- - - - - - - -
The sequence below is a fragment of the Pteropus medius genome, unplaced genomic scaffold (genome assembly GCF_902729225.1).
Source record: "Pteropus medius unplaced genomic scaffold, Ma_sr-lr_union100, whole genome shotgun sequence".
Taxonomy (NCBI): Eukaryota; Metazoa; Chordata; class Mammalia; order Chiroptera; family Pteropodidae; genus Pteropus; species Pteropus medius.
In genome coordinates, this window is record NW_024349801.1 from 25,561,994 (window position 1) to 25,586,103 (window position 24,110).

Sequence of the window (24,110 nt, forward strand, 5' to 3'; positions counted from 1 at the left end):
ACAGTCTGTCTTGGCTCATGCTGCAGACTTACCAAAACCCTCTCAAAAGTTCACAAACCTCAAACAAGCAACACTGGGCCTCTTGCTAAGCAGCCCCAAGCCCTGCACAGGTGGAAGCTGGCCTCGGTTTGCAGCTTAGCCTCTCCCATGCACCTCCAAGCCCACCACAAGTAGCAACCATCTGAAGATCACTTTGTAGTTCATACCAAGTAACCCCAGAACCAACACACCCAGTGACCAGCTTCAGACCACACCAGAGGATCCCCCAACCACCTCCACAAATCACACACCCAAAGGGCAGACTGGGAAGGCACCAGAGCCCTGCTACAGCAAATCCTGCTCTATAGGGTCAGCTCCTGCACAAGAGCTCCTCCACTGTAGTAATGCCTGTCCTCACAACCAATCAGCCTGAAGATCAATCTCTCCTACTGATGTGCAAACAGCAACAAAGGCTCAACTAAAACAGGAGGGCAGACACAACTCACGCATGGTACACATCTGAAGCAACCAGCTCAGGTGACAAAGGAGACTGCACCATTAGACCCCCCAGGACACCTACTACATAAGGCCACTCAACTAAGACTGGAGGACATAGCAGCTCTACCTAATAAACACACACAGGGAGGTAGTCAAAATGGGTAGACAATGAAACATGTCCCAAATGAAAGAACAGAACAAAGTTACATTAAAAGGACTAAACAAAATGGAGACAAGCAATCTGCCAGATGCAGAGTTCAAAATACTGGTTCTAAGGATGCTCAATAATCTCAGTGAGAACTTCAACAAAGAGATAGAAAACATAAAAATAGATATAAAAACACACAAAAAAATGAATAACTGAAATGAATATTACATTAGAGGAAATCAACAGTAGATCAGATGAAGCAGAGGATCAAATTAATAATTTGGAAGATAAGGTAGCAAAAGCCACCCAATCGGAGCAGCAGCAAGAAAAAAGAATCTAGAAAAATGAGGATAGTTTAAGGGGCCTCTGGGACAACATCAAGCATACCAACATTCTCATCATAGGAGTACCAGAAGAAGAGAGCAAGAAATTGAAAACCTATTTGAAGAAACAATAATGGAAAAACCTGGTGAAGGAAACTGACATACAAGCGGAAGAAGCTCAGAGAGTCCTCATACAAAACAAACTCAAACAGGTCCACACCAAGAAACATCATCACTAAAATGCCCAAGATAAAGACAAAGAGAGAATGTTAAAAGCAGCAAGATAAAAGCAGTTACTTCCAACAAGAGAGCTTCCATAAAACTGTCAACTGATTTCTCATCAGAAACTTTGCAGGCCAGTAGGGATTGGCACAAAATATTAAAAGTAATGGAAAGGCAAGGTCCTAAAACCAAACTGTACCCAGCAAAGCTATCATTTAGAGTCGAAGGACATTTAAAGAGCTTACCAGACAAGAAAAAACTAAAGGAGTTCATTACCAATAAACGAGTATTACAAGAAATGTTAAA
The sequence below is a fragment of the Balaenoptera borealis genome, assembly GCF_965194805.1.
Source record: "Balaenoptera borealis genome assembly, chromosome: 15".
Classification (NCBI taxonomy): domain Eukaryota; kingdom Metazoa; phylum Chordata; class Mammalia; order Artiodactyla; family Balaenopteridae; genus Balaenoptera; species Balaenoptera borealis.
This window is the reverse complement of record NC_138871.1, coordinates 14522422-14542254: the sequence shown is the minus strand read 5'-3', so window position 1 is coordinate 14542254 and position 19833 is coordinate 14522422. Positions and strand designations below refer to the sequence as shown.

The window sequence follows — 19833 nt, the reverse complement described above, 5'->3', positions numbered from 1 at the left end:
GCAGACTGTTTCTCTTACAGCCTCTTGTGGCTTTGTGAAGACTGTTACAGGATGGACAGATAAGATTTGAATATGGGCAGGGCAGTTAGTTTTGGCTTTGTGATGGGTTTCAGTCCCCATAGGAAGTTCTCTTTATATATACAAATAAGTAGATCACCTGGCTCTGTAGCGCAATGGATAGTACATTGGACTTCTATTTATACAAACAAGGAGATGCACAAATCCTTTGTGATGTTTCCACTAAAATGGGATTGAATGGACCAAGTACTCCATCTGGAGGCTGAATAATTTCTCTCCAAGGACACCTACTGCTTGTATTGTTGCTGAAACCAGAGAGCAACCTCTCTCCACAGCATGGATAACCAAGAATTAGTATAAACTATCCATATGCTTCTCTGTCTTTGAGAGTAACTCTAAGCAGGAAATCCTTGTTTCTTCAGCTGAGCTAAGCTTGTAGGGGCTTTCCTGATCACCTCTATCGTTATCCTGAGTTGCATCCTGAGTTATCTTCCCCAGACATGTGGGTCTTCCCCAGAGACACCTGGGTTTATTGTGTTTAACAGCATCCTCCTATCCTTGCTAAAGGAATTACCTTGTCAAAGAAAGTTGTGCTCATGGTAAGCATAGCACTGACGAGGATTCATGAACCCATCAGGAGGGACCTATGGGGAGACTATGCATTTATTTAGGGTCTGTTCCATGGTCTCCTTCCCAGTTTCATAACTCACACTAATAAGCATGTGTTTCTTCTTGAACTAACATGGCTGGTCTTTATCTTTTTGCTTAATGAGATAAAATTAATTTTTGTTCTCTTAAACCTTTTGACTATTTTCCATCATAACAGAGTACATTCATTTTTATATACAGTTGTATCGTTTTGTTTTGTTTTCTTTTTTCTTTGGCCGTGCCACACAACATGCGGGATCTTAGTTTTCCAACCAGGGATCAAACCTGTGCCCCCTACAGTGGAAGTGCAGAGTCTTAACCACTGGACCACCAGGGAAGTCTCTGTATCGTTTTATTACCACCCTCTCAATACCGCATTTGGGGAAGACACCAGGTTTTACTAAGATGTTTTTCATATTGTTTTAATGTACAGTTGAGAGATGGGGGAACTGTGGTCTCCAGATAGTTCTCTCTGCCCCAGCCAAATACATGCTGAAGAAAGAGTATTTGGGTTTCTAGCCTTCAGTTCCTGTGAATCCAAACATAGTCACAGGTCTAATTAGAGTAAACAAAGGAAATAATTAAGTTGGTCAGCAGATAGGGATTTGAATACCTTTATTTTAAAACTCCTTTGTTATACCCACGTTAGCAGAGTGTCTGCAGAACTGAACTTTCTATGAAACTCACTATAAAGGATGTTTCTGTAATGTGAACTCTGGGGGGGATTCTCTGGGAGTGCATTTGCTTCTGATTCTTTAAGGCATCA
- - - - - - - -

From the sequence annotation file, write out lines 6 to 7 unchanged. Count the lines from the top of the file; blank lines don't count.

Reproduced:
ACAGTCTGTCTTGGCTCATGCTGCAGACTTACCAAAACCCTCTCAAAAGTTCACAAACCTCAAACAAGCAACACTGGGCCTCTTGCTAAGCAGCCCCAAGCCCTGCACAGGTGGAAGCTGGCCTCGGTTTGCAGCTTAGCCTCTCCCATGCACCTCCAAGCCCACCACAAGTAGCAACCATCTGAAGATCACTTTGTAGTTCATACCAAGTAACCCCAGAACCAACACACCCAGTGACCAGCTTCAGACCACACCAGAGGATCCCCCAACCACCTCCACAAATCACACACCCAAAGGGCAGACTGGGAAGGCACCAGAGCCCTGCTACAGCAAATCCTGCTCTATAGGGTCAGCTCCTGCACAAGAGCTCCTCCACTGTAGTAATGCCTGTCCTCACAACCAATCAGCCTGAAGATCAATCTCTCCTACTGATGTGCAAACAGCAACAAAGGCTCAACTAAAACAGGAGGGCAGACACAACTCACGCATGGTACACATCTGAAGCAACCAGCTCAGGTGACAAAGGAGACTGCACCATTAGACCCCCCAGGACACCTACTACATAAGGCCACTCAACTAAGACTGGAGGACATAGCAGCTCTACCTAATAAACACACACAGGGAGGTAGTCAAAATGGGTAGACAATGAAACATGTCCCAAATGAAAGAACAGAACAAAGTTACATTAAAAGGACTAAACAAAATGGAGACAAGCAATCTGCCAGATGCAGAGTTCAAAATACTGGTTCTAAGGATGCTCAATAATCTCAGTGAGAACTTCAACAAAGAGATAGAAAACATAAAAATAGATATAAAAACACACAAAAAAATGAATAACTGAAATGAATATTACATTAGAGGAAATCAACAGTAGATCAGATGAAGCAGAGGATCAAATTAATAATTTGGAAGATAAGGTAGCAAAAGCCACCCAATCGGAGCAGCAGCAAGAAAAAAGAATCTAGAAAAATGAGGATAGTTTAAGGGGCCTCTGGGACAACATCAAGCATACCAACATTCTCATCATAGGAGTACCAGAAGAAGAGAGCAAGAAATTGAAAACCTATTTGAAGAAACAATAATGGAAAAACCTGGTGAAGGAAACTGACATACAAGCGGAAGAAGCTCAGAGAGTCCTCATACAAAACAAACTCAAACAGGTCCACACCAAGAAACATCATCACTAAAATGCCCAAGATAAAGACAAAGAGAGAATGTTAAAAGCAGCAAGATAAAAGCAGTTACTTCCAACAAGAGAGCTTCCATAAAACTGTCAACTGATTTCTCATCAGAAACTTTGCAGGCCAGTAGGGATTGGCACAAAATATTAAAAGTAATGGAAAGGCAAGGTCCTAAAACCAAACTGTACCCAGCAAAGCTATCATTTAGAGTCGAAGGACATTTAAAGAGCTTACCAGACAAGAAAAAACTAAAGGAGTTCATTACCAATAAACGAGTATTACAAGAAATGTTAAA
The sequence below is a fragment of the Balaenoptera borealis genome, assembly GCF_965194805.1.